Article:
If you manage to get yourself killed in just the right spot, you will be treated to some very violent death animations, which range from macabrely entertaining, to a few that will force an audible ‘oof’ out of you. While there are certainly unsettling and anxiety-inducing moments, if jumpscares elicit an eye roll from you rather than making you leap off your couch, I would lean towards lumping The Callisto protocol into the action-adventure camp, but perhaps I’m a little too desensitized.
Callisto protocol‘s key shortcomings stem from a number of odd quality-of-life choices as well as a somewhat iffy user interface, which frankly felt quite dated. For one, autosaves are oddly paced. For example, if you finish one of the game’s chapters and play through the opening moments of the next, one might assume you can close the game and pick up where you left off. Instead, the next time you fire up your console, you might find yourself at the tail end of the previous chapter, just before the final cutscene triggers.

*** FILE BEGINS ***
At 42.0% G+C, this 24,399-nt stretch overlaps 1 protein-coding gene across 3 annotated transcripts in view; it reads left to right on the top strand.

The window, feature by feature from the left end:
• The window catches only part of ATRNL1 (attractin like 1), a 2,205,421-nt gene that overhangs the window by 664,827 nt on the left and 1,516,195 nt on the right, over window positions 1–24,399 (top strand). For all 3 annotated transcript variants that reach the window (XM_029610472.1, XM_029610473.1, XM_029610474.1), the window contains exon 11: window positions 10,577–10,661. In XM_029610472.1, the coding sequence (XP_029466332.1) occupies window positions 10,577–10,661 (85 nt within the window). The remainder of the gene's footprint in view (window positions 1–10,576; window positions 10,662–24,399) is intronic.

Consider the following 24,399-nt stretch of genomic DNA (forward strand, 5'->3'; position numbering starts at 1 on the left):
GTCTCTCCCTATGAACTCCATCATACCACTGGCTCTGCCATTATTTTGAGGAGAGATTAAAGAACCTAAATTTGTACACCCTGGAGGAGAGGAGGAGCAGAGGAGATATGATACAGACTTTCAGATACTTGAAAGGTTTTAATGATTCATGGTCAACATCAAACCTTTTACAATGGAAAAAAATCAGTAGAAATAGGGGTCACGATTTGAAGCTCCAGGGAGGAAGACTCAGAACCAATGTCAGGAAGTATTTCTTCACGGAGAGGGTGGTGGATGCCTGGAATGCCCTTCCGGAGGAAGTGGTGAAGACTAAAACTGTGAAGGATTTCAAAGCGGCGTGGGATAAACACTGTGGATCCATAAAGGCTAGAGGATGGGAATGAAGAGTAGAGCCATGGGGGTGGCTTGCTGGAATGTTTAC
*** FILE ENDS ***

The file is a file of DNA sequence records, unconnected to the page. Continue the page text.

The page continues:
If you enter a safe room with an upgrade terminal and spend ten minutes obsessing over what weapon to beef up and what resources you should sacrifice to get those last few bits of currency for it, you would expect an autosave once you back out of the upgrade tree. Instead, after entering the next room and promptly having your head bitten off, you’ll find yourself respawning back when you first entered the room with the upgrade terminal, with none of your newly purchased upgrades. Hopefully, future patches will address autosave frequency.
Then there’s the user interface. If I’m trying to understand and unpack the mystery around Black Iron prison, surely I’d be able to let audio logs play in the background while I search every nook and cranny for valuable loot, right? Nope, the second I leave the menu, the audio log cuts off.